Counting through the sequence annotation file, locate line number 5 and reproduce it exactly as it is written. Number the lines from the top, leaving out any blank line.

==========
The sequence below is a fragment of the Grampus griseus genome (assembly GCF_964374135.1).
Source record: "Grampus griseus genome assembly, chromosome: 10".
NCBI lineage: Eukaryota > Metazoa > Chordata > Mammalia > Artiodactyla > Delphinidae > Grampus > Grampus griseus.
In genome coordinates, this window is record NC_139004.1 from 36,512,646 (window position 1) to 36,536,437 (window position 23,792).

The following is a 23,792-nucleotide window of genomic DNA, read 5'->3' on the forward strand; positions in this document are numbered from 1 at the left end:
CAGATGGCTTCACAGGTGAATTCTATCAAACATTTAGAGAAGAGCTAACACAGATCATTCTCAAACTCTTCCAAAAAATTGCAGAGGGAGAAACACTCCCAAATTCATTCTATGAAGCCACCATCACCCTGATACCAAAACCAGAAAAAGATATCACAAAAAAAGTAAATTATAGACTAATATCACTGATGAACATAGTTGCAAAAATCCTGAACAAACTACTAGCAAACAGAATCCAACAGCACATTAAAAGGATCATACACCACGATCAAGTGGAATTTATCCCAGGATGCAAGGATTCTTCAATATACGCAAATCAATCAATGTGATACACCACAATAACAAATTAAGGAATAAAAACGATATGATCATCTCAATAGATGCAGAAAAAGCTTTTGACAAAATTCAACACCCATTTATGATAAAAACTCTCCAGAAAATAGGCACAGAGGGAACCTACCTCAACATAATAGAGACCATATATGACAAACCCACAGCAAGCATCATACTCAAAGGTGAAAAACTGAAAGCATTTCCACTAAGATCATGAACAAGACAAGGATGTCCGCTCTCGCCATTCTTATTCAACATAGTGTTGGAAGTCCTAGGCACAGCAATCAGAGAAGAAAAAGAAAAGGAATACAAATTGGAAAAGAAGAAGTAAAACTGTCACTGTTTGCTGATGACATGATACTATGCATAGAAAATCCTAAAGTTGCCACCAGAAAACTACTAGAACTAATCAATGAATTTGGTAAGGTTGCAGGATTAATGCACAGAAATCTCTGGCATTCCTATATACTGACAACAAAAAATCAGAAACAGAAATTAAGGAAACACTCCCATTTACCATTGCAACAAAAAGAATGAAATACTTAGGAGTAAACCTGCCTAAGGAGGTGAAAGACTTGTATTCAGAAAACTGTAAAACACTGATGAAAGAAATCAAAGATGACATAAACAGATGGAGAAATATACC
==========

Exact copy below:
The following is a 23,792-nucleotide window of genomic DNA, read 5'->3' on the forward strand; positions in this document are numbered from 1 at the left end: